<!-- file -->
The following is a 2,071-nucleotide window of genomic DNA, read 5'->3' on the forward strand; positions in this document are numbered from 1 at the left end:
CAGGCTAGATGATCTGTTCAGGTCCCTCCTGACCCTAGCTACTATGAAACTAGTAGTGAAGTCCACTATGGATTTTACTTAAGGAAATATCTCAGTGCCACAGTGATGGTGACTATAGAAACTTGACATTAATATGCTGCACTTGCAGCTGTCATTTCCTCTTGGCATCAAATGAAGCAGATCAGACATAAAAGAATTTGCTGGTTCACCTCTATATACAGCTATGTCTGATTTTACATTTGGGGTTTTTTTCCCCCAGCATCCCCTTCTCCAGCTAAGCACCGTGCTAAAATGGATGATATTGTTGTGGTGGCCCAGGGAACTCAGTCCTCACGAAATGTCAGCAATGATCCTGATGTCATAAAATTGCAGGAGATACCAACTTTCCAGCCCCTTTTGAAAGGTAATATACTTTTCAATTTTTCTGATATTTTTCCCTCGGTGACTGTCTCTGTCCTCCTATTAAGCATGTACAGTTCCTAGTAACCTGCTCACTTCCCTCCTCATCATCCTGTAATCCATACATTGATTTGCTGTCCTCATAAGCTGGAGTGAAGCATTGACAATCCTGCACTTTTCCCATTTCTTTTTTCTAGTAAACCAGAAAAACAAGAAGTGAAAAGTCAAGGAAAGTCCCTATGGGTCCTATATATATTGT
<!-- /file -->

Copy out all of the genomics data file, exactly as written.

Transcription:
The following is a 2,071-nucleotide window of genomic DNA, read 5'->3' on the forward strand; positions in this document are numbered from 1 at the left end:
CAGGCTAGATGATCTGTTCAGGTCCCTCCTGACCCTAGCTACTATGAAACTAGTAGTGAAGTCCACTATGGATTTTACTTAAGGAAATATCTCAGTGCCACAGTGATGGTGACTATAGAAACTTGACATTAATATGCTGCACTTGCAGCTGTCATTTCCTCTTGGCATCAAATGAAGCAGATCAGACATAAAAGAATTTGCTGGTTCACCTCTATATACAGCTATGTCTGATTTTACATTTGGGGTTTTTTTCCCCCAGCATCCCCTTCTCCAGCTAAGCACCGTGCTAAAATGGATGATATTGTTGTGGTGGCCCAGGGAACTCAGTCCTCACGAAATGTCAGCAATGATCCTGATGTCATAAAATTGCAGGAGATACCAACTTTCCAGCCCCTTTTGAAAGGTAATATACTTTTCAATTTTTCTGATATTTTTCCCTCGGTGACTGTCTCTGTCCTCCTATTAAGCATGTACAGTTCCTAGTAACCTGCTCACTTCCCTCCTCATCATCCTGTAATCCATACATTGATTTGCTGTCCTCATAAGCTGGAGTGAAGCATTGACAATCCTGCACTTTTCCCATTTCTTTTTTCTAGTAAACCAGAAAAACAAGAAGTGAAAAGTCAAGGAAAGTCCCTATGGGTCCTATATATATTGT